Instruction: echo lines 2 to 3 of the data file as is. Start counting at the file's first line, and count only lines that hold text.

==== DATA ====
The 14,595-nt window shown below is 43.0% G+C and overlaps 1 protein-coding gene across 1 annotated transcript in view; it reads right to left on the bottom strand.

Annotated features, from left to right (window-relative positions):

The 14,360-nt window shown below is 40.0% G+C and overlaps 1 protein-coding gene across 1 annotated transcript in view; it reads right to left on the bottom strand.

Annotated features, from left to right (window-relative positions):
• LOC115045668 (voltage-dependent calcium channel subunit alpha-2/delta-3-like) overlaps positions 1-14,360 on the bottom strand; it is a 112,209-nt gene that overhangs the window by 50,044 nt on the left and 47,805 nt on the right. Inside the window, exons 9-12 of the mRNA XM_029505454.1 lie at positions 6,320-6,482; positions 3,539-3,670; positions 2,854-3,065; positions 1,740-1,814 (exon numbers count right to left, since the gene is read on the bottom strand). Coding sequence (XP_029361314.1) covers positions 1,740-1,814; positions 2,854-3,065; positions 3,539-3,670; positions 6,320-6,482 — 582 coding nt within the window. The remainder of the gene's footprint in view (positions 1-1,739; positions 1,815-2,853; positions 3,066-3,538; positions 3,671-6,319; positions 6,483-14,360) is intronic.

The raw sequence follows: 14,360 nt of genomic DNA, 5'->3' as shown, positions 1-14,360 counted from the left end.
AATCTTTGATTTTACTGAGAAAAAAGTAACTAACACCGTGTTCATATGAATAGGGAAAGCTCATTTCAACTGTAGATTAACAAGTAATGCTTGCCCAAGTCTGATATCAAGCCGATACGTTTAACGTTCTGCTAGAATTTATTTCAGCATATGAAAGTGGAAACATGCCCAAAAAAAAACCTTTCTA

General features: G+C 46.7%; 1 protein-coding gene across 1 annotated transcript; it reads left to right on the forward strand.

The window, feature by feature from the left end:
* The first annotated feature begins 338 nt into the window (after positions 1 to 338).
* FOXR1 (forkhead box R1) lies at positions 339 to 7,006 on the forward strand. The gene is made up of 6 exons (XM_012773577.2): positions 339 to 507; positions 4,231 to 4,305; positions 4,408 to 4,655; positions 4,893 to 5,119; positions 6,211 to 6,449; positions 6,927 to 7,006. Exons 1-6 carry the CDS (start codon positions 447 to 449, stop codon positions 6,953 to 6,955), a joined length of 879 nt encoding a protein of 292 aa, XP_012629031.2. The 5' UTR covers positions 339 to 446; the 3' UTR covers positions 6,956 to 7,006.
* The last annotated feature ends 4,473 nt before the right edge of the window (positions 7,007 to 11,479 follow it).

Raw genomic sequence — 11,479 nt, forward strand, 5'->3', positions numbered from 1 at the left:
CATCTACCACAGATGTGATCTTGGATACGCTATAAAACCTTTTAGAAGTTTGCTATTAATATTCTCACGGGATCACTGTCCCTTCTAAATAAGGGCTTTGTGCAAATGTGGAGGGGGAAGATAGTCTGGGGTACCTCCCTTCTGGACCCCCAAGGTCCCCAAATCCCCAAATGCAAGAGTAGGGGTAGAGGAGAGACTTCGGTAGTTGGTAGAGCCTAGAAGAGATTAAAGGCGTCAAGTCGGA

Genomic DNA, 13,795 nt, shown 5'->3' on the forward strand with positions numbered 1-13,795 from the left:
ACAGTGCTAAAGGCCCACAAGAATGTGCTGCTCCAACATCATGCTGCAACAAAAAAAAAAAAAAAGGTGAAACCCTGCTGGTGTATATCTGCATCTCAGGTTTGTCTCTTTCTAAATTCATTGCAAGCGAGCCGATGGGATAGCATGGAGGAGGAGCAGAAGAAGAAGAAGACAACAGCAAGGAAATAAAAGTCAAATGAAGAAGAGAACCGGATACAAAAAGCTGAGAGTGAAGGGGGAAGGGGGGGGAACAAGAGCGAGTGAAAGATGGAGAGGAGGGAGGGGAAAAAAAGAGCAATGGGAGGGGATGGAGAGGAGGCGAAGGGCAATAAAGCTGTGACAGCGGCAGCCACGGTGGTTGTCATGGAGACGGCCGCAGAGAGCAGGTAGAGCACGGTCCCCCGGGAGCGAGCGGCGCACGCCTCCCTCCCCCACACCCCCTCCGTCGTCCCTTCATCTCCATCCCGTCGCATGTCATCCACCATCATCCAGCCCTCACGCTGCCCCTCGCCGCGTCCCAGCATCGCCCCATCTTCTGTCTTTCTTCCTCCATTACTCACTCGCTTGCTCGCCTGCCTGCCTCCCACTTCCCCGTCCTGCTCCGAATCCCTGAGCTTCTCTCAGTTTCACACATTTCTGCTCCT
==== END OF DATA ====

Annotated features, from left to right (window-relative positions):

The 14,360-nt window shown below is 40.0% G+C and overlaps 1 protein-coding gene across 1 annotated transcript in view; it reads right to left on the bottom strand.